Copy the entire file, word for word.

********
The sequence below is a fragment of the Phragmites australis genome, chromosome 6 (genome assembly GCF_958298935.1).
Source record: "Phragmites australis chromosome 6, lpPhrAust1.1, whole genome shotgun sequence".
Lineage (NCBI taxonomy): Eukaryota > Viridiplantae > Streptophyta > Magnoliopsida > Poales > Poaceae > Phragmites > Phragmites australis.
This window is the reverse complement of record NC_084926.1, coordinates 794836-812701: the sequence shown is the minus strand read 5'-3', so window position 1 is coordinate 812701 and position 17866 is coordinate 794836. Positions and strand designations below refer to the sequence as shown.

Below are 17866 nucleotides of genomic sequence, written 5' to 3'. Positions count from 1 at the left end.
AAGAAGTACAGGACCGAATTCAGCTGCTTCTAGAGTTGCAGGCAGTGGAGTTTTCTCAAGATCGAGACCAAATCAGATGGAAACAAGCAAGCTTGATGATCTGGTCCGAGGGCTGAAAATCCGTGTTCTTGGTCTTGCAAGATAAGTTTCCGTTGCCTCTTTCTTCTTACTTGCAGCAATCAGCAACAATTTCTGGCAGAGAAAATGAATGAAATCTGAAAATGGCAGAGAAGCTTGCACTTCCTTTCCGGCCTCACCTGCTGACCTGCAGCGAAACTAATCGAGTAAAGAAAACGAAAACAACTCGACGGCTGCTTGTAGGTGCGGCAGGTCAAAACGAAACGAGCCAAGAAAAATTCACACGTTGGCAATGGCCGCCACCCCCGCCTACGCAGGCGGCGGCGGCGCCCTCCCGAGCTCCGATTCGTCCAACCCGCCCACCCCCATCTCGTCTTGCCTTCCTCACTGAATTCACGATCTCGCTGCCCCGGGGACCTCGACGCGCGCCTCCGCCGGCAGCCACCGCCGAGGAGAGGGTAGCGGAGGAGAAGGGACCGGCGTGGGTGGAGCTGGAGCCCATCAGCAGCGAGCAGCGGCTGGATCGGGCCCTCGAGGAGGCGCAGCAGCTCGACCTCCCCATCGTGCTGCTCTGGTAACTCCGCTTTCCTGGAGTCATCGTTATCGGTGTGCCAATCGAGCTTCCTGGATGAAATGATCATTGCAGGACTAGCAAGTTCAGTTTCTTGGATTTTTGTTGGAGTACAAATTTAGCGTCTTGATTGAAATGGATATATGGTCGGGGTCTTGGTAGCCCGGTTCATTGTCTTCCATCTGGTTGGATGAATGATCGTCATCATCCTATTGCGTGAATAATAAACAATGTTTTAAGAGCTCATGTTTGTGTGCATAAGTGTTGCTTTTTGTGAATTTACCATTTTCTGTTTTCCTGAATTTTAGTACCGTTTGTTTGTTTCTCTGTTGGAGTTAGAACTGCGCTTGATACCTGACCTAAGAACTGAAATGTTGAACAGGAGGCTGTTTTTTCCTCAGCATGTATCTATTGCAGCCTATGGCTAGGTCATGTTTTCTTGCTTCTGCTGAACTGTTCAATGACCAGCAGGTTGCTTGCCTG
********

The sequence below is a fragment of the Phragmites australis genome, chromosome 6 (genome assembly GCF_958298935.1).
Source record: "Phragmites australis chromosome 6, lpPhrAust1.1, whole genome shotgun sequence".
Lineage (NCBI taxonomy): Eukaryota > Viridiplantae > Streptophyta > Magnoliopsida > Poales > Poaceae > Phragmites > Phragmites australis.
This window is the reverse complement of record NC_084926.1, coordinates 794836-812701: the sequence shown is the minus strand read 5'-3', so window position 1 is coordinate 812701 and position 17866 is coordinate 794836. Positions and strand designations below refer to the sequence as shown.

Below are 17866 nucleotides of genomic sequence, written 5' to 3'. Positions count from 1 at the left end.
AAGAAGTACAGGACCGAATTCAGCTGCTTCTAGAGTTGCAGGCAGTGGAGTTTTCTCAAGATCGAGACCAAATCAGATGGAAACAAGCAAGCTTGATGATCTGGTCCGAGGGCTGAAAATCCGTGTTCTTGGTCTTGCAAGATAAGTTTCCGTTGCCTCTTTCTTCTTACTTGCAGCAATCAGCAACAATTTCTGGCAGAGAAAATGAATGAAATCTGAAAATGGCAGAGAAGCTTGCACTTCCTTTCCGGCCTCACCTGCTGACCTGCAGCGAAACTAATCGAGTAAAGAAAACGAAAACAACTCGACGGCTGCTTGTAGGTGCGGCAGGTCAAAACGAAACGAGCCAAGAAAAATTCACACGTTGGCAATGGCCGCCACCCCCGCCTACGCAGGCGGCGGCGGCGCCCTCCCGAGCTCCGATTCGTCCAACCCGCCCACCCCCATCTCGTCTTGCCTTCCTCACTGAATTCACGATCTCGCTGCCCCGGGGACCTCGACGCGCGCCTCCGCCGGCAGCCACCGCCGAGGAGAGGGTAGCGGAGGAGAAGGGACCGGCGTGGGTGGAGCTGGAGCCCATCAGCAGCGAGCAGCGGCTGGATCGGGCCCTCGAGGAGGCGCAGCAGCTCGACCTCCCCATCGTGCTGCTCTGGTAACTCCGCTTTCCTGGAGTCATCGTTATCGGTGTGCCAATCGAGCTTCCTGGATGAAATGATCATTGCAGGACTAGCAAGTTCAGTTTCTTGGATTTTTGTTGGAGTACAAATTTAGCGTCTTGATTGAAATGGATATATGGTCGGGGTCTTGGTAGCCCGGTTCATTGTCTTCCATCTGGTTGGATGAATGATCGTCATCATCCTATTGCGTGAATAATAAACAATGTTTTAAGAGCTCATGTTTGTGTGCATAAGTGTTGCTTTTTGTGAATTTACCATTTTCTGTTTTCCTGAATTTTAGTACCGTTTGTTTGTTTCTCTGTTGGAGTTAGAACTGCGCTTGATACCTGACCTAAGAACTGAAATGTTGAACAGGAGGCTGTTTTTTCCTCAGCATGTATCTATTGCAGCCTATGGCTAGGTCATGTTTTCTTGCTTCTGCTGAACTGTTCAATGACCAGCAGGTTGCTTGCCTG